1. Home
  2. Blog
  3. Patient
  4. Studies Remain Inconclusive on Vitamin D and Depression

Studies Remain Inconclusive on Vitamin D and Depression

Studies Remain Inconclusive on Vitamin D and Depression

Yellow soft shell D-vitamin capsule against blue sky on sunny day, showing inconclusiveness of Vitamin D's impact on depression treatment.There’s a reason so many artists – songwriters, poets, painters – connect the sun with our moods; lack of sunlight has been linked to mood disorders – especially seasonal affective disorder.

Vitamin D, known as the Sunshine Vitamin, is activated in our bodies when UV rays from sunlight strike the skin. Vitamin D receptors in part of the brain have been identified as contributors to the regulation of moods. Accordingly, researchers have started to investigate the relationship between vitamin D levels and depression.

According to the CDC, one fourth of the population in 2006 did not have sufficient levels of vitamin D. Dale Archer, M.D., speculates in Psychology Today that could be because “we are not outside as much as prior generations, and when we are, we slather on the sunscreen which prohibits UVB (the rays responsible for suntans) from penetrating the skin. These same UVB rays naturally produce vitamin D.”

Simply put, most people don’t get enough vitamin D from the sun.

And although food is a great source of vitamin D, you would have to drink five or six glasses of fortified orange juice and eat salmon every day to get the amount of vitamin D you need.

Woman raising arms looking at the sun, illustrating studies are inconclusive on Vitamin D and depression.Vitamin D and Depression Study Results

Despite the growing body of research on vitamin D and depression, there is no clear answer to what role vitamin D has in either preventing or treating depression.

A recent study from Oregon State University found a correlation between depression and vitamin D in young, otherwise healthy, women. The study included 185 female college students, who had their vitamin D levels measured with blood tests at different times during the school year. Additionally, the participants completed a depression symptom survey weekly for five weeks.

More than 60 percent of participants had vitamin D levels below what is considered sufficient. Most experts agree on a vitamin D blood level of at least 20 nanograms per milliliter.

The vitamin D levels varied depending on the time of year – declining in the fall, lowest in winter, and higher in the spring.

Perhaps most interestingly, the lower the women’s levels of vitamin D, the more likely they were to have clinically significant symptoms of depression, including when the researchers accounted for other factors, including the time of year, exercise and time spent out of doors.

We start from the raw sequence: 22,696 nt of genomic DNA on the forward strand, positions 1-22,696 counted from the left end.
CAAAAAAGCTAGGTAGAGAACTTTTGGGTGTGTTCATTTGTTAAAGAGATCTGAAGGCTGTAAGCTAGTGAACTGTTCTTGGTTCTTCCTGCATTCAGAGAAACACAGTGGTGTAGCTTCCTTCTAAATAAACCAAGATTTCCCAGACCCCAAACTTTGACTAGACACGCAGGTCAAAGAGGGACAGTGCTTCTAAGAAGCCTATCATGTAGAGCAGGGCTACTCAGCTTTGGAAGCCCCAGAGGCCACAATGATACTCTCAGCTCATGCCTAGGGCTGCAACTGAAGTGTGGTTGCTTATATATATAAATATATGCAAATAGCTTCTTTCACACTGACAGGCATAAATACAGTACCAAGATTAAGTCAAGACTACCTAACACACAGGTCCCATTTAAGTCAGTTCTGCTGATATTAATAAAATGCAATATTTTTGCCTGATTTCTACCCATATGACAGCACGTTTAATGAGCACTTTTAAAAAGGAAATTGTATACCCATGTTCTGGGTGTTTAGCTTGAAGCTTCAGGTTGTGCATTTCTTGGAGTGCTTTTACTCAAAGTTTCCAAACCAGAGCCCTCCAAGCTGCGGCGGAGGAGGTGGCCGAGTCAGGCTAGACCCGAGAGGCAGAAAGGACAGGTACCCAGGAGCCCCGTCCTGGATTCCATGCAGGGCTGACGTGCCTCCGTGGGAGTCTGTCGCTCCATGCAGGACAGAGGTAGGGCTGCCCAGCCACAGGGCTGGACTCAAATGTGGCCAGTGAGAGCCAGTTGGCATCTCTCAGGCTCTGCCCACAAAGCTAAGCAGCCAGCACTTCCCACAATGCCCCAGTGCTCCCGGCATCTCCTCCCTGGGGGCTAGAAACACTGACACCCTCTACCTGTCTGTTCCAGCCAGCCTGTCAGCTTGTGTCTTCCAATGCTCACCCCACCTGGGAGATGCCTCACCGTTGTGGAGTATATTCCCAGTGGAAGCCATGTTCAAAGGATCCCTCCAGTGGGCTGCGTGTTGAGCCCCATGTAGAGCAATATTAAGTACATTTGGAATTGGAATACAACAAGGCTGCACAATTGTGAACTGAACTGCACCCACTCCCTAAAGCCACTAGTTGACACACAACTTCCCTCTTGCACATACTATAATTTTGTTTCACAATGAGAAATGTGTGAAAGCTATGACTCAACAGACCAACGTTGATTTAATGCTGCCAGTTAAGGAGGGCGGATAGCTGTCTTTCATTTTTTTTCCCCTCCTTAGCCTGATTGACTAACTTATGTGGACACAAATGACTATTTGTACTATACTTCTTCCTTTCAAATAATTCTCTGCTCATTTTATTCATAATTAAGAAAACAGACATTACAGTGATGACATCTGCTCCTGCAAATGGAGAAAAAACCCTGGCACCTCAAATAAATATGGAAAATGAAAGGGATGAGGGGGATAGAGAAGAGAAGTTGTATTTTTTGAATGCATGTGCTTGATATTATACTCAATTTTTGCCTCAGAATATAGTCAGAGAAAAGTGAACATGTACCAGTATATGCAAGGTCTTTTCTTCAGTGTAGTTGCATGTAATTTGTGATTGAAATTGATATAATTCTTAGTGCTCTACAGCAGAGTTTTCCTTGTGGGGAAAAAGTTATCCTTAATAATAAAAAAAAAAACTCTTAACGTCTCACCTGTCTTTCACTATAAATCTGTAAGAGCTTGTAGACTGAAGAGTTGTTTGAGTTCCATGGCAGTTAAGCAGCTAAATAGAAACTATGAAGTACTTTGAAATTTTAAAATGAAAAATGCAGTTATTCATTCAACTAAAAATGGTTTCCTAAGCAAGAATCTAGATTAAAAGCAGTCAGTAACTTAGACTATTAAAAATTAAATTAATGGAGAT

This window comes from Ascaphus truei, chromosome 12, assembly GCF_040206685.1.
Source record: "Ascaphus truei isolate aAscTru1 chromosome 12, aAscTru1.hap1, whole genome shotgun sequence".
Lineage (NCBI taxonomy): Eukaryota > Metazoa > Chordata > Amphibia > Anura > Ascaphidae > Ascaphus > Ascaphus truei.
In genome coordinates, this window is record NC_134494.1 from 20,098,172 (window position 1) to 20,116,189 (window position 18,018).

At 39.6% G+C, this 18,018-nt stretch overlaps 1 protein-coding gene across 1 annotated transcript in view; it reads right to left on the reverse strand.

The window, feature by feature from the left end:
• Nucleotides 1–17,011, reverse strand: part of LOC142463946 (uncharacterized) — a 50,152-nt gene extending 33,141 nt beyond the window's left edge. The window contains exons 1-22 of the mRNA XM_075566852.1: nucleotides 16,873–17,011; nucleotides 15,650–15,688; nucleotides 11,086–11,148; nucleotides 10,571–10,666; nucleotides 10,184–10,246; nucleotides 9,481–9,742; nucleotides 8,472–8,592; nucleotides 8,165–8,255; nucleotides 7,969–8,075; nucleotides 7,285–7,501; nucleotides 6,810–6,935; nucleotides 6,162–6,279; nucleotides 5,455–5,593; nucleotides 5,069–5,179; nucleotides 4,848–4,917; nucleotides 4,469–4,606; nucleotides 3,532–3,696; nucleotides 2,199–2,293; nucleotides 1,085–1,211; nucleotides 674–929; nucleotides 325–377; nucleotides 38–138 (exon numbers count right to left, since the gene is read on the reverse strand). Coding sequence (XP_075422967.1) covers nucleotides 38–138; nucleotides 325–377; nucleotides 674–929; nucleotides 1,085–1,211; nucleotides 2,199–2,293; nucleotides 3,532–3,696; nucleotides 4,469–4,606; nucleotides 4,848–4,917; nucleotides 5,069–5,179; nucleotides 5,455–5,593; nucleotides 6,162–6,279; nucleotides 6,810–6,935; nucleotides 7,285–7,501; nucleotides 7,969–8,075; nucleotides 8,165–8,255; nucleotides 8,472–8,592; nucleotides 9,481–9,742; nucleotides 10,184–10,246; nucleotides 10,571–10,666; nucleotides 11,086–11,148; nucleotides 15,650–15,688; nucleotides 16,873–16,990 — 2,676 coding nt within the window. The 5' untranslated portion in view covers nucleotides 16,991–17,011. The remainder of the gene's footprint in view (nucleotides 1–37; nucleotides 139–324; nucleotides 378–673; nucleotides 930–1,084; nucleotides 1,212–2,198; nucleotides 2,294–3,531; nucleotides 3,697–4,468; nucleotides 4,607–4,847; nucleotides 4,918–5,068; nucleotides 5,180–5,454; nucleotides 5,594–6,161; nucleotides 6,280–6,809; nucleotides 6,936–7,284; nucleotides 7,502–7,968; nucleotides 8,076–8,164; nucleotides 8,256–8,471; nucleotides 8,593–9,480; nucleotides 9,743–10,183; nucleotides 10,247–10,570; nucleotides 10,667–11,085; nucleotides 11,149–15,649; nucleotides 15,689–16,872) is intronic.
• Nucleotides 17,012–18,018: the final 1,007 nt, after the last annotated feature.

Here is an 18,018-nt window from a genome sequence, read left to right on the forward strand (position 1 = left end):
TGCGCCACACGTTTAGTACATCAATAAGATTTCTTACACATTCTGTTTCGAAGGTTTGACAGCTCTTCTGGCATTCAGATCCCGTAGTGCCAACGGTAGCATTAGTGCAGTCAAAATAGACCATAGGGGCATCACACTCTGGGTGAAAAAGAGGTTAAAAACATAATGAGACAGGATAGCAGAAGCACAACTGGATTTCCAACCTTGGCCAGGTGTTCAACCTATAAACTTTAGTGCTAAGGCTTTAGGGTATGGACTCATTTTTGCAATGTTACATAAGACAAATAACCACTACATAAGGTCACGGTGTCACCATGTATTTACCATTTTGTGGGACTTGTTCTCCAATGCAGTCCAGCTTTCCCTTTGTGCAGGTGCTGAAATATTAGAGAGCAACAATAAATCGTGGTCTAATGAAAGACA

Even so, the researchers said that their findings don’t conclusively show that low vitamin D levels were the cause of depression in their subjects. According to the researchers, the next step should be a clinical trial to see whether vitamin D supplements can help prevent or relieve depression.

What the Studies Mean to You

Despite the lack of consensus, it seems clear that a person’s level of vitamin D may play a role with depression. A blood test can be used to determine whether your own vitamin D levels are within normal ranges.

The Vitamin D Council recommends that healthy adults take 2,000 IU of vitamin D daily, even more if they get little or no sun exposure. The Institute of Medicine’s Food and Nutrition Board say 600 IU/day is enough for adults and the Endocrine Society says 2,000 IU/day is enough for most adults.

Segments of the population who are more likely to be vitamin D deficient include people with darker skin, people who spend a lot of time indoors during the day, and people that live in the northern part of the United States or in Canada.

Be sure to talk to your health care provider about how to manage your depression, including medication, alternative treatments, exercise, or nutrition including, potentially, vitamin D supplements.

Our articles are for informational purposes only and are reviewed by our Medical Information team, which includes PharmDs, MDs, and PhDs. Do not make any changes to your current medications or dosing without consulting your healthcare provider.

The GeneSight test must be ordered by and used only in consultation with a healthcare provider who can prescribe medications. As with all genetic tests, the GeneSight test results have limitations and do not constitute medical advice. The test results are designed to be just one part of a larger, complete patient assessment, which would include proper diagnosis and consideration of your medical history, other medications you may be taking, your family history, and other factors.

If you are a healthcare provider and interested in learning more about the GeneSight test, please contact us at 855.891.9415. If you are a patient, please talk with your doctor to see if the GeneSight test may be helpful.